Welcome back. Part 1 of this primer explains how a solar cell turns sunlight into electricity and why silicon is the semiconductor that usually does it. But silicon cells have a maximum theoretical efficiency of about 32%, so researchers are exploring new materials and cell designs that can improve conversion and performance. Here are the most promising ones:
Layering Up with Multijunction Solar Cells
Some researchers are working to improve cell efficiency by layering multiple different semiconductors to make multijunction solar cells. These cells are essentially semiconductor stacks, as opposed to single-junction cells, which have only one semiconductor. Each layer absorbs a different part of the solar spectrum, making greater use of sunlight than single-junction cells do.
The amount and type of light a semiconductor absorbs is determined by its bandgap, a property that signifies the minimum amount of energy needed to free electrons so the material can conduct electricity. Without this energy, silicon acts like an insulator. Multijunction solar cells can reach record efficiency levels because the light that doesn’t get absorbed by the first semiconductor layer is captured by a layer beneath it. Different layers absorb different parts of the solar spectrum. Once light is absorbed, the energy is converted to electrical current, and less energy is lost since the bandgap is closer to the energy of the absorbed light.
While all solar cells with more than one bandgap are multijunction solar cells, a solar cell with exactly two bandgaps is called a tandem solar cell. Multijunction solar cells that combine semiconductors from columns III and V in the periodic table are called multijunction III-V solar cells.
Multijunction solar cells have demonstrated efficiencies higher than 45%, but they’re costly and difficult to manufacture, so they’re reserved for space exploration. The military is using III-V solar cells in drones, and researchers are exploring other uses for them where power conversion efficiency is key.
The Skinny on Thin-Film Solar Cells
Silicon may be the most common type of solar cell, but thin-film solar cells generally cost less and can be easier to fabricate. Thin films make up 3% to 5% of the global market but are usually less efficient than silicon.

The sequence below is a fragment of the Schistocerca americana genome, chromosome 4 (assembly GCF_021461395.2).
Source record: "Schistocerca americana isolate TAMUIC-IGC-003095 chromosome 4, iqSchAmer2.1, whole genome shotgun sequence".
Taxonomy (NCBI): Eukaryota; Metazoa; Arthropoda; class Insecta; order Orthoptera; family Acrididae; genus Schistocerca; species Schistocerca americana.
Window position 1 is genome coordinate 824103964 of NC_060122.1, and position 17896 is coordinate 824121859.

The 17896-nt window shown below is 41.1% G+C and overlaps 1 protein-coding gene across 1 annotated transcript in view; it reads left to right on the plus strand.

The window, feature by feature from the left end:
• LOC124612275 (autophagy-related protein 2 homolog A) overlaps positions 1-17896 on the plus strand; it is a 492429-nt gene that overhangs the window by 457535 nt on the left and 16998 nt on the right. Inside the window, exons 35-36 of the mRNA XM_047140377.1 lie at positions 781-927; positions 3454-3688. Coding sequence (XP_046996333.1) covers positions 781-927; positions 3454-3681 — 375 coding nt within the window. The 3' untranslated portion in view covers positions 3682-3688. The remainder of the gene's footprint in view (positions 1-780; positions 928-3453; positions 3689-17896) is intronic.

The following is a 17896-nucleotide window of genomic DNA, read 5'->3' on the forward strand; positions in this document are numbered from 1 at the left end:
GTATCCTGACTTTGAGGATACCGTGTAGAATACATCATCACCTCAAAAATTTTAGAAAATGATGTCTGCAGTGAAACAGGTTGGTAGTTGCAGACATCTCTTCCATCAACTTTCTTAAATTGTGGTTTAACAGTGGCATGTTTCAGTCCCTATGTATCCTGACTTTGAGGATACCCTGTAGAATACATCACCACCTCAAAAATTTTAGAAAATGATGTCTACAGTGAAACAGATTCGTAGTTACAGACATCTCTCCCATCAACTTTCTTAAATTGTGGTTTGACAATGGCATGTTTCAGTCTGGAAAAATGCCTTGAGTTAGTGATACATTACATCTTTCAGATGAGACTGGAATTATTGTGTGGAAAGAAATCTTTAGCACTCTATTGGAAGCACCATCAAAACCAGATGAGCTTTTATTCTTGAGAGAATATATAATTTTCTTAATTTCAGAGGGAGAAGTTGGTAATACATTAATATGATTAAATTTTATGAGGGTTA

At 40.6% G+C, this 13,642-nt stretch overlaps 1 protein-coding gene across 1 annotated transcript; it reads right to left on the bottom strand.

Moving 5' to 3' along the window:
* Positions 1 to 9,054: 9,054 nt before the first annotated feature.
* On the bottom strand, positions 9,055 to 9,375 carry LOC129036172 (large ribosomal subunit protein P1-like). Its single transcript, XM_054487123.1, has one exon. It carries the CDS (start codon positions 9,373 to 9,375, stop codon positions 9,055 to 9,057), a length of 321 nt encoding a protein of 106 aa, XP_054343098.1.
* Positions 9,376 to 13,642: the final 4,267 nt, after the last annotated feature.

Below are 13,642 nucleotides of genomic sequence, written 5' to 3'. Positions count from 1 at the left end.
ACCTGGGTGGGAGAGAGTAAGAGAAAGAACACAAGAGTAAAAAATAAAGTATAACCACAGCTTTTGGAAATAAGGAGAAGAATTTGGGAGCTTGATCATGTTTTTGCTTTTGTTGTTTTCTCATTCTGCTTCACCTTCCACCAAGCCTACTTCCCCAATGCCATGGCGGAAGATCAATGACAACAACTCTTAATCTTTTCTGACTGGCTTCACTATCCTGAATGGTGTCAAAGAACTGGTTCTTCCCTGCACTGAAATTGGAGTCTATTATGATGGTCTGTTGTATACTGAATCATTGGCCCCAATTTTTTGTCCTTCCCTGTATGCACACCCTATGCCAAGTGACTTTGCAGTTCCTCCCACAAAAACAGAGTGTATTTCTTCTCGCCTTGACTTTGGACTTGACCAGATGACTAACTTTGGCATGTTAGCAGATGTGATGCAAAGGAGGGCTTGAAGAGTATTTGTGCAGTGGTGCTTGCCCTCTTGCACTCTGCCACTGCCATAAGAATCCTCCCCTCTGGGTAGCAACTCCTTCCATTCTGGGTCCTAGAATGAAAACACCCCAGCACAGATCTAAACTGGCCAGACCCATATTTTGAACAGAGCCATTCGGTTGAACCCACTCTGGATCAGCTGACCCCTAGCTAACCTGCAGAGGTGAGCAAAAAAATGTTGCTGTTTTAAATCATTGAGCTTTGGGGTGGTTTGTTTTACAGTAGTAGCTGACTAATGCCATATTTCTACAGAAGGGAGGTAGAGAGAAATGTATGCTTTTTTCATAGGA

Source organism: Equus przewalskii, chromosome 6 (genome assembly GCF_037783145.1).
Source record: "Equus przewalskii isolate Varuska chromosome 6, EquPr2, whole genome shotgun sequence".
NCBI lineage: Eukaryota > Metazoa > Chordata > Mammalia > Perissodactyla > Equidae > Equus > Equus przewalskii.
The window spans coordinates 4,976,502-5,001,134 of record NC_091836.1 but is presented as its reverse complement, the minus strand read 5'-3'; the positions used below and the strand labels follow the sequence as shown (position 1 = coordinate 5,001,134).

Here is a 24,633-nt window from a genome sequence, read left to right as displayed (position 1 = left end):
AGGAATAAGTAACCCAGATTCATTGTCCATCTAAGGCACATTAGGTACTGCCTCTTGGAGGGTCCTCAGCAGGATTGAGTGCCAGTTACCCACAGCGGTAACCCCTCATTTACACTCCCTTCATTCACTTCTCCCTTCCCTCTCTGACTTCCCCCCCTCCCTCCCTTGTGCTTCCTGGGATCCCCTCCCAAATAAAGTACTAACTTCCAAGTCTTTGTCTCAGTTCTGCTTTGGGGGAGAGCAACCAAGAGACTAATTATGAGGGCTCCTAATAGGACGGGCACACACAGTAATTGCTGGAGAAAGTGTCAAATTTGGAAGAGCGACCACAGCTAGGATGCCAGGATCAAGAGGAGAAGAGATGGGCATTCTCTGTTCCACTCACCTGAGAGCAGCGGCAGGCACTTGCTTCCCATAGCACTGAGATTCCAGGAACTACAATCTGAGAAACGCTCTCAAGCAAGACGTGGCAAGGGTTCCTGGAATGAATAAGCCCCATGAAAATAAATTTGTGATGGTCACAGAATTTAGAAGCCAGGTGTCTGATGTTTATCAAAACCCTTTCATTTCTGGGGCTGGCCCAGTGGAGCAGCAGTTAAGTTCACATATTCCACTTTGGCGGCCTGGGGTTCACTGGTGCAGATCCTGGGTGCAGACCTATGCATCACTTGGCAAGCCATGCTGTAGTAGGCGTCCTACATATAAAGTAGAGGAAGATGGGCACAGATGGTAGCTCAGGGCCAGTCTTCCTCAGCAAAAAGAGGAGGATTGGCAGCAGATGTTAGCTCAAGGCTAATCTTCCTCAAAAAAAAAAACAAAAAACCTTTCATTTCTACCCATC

Thin-film solar cells are made by coating a thin layer of a highly absorptive semiconductor material on a sheet of glass, plastic, or metal foil called a substrate rather than creating a crystal wafer. This material can be deposited on flexible surfaces, which keeps costs down and the solar cells versatile. Thin films are typically dark or partially transparent, so the modules look more uniform than the speckled, blue or black crystalline-silicon modules. The record high thin-film cell efficiency is 22.1%, while monocrystalline-silicon cells have reached 25%, and polycrystalline, over 20%.
Three types of thin-film solar cells are on the market:
- cadmium telluride (CdTe)
- copper indium gallium diselenide (CIGS)
- amorphous thin-film silicon (a-Si)
CdTe and CIGS have reached gigawatt-scale production. CdTe is more commercially successful and has reached efficiency levels comparable to crystalline-silicon modules in the lab.
New and Emerging Solar Materials
Researchers are digging deep into thin films. These are the technologies to know about:
Perovskite solar cells are a type of thin-film cell and are named after the eponymous ABX3 crystal structure, with the most studied PV material being methylammonium (MA+) lead (Pb+2) iodide (I-), or MAPbI3. Perovskite cells are built with layers of materials that are printed, coated, or vacuum-deposited onto a substrate. They are typically easy to fabricate and can reach solar conversion efficiencies higher than 20%. In the lab, perovskite solar cell efficiencies have improved faster than any other PV absorber material, from 3% in 2009 to over 24% in 2019. But to be commercially viable, perovskite PV cells have to become more stable and durable enough to survive 20 years outdoors, so researchers are working on that—and developing large-scale, low-cost manufacturing techniques.
Quantum dot solar cells conduct electricity through tiny semiconductor particles a few nanometers wide, called quantum dots. Quantum dots provide a new way to process semiconductors, but it is difficult to create an electrical connection between them, so they’re not very efficient.
But they’re easy to process into solar cells. They can be deposited onto a substrate using a spin-coat method, a spray, or roll-to-roll printers like the ones used to print newspapers. And quantum dots come in various sizes, so their bandgap can be customizable, enabling them to collect light that’s difficult to capture and be paired with other semiconductors, like thin-film perovskite solar cells, to optimize the performance of a multijunction solar cell.
Organic photovoltaics (OPV) are lightweight solar cells made with carbon compounds that can be dissolved and solution-processed, which can reduce cell fabrication costs. OPV use organic polymers and molecules that conduct and generate electricity like those in organic light-emitting diode display technologies. And because the organic molecules can be synthesized with tailored properties, OPV devices can be different colors or transparent. This is relevant to the building-integrated PV market, which seeks to replace building-construction materials with PV materials to make windows and facades. Researchers are working to improve device lifetime and efficiency and mitigate the visual effects of aging.
Ultimately, researchers are exploring dozens of types of solar cells, aiming for higher efficiencies, longer lifetimes, and market success. SETO continues to fund innovative PV concepts and experimental designs across a range of materials, building a pipeline of relevant research to support the PV industry.
Want more? Read up on the solar basics funded by SETO.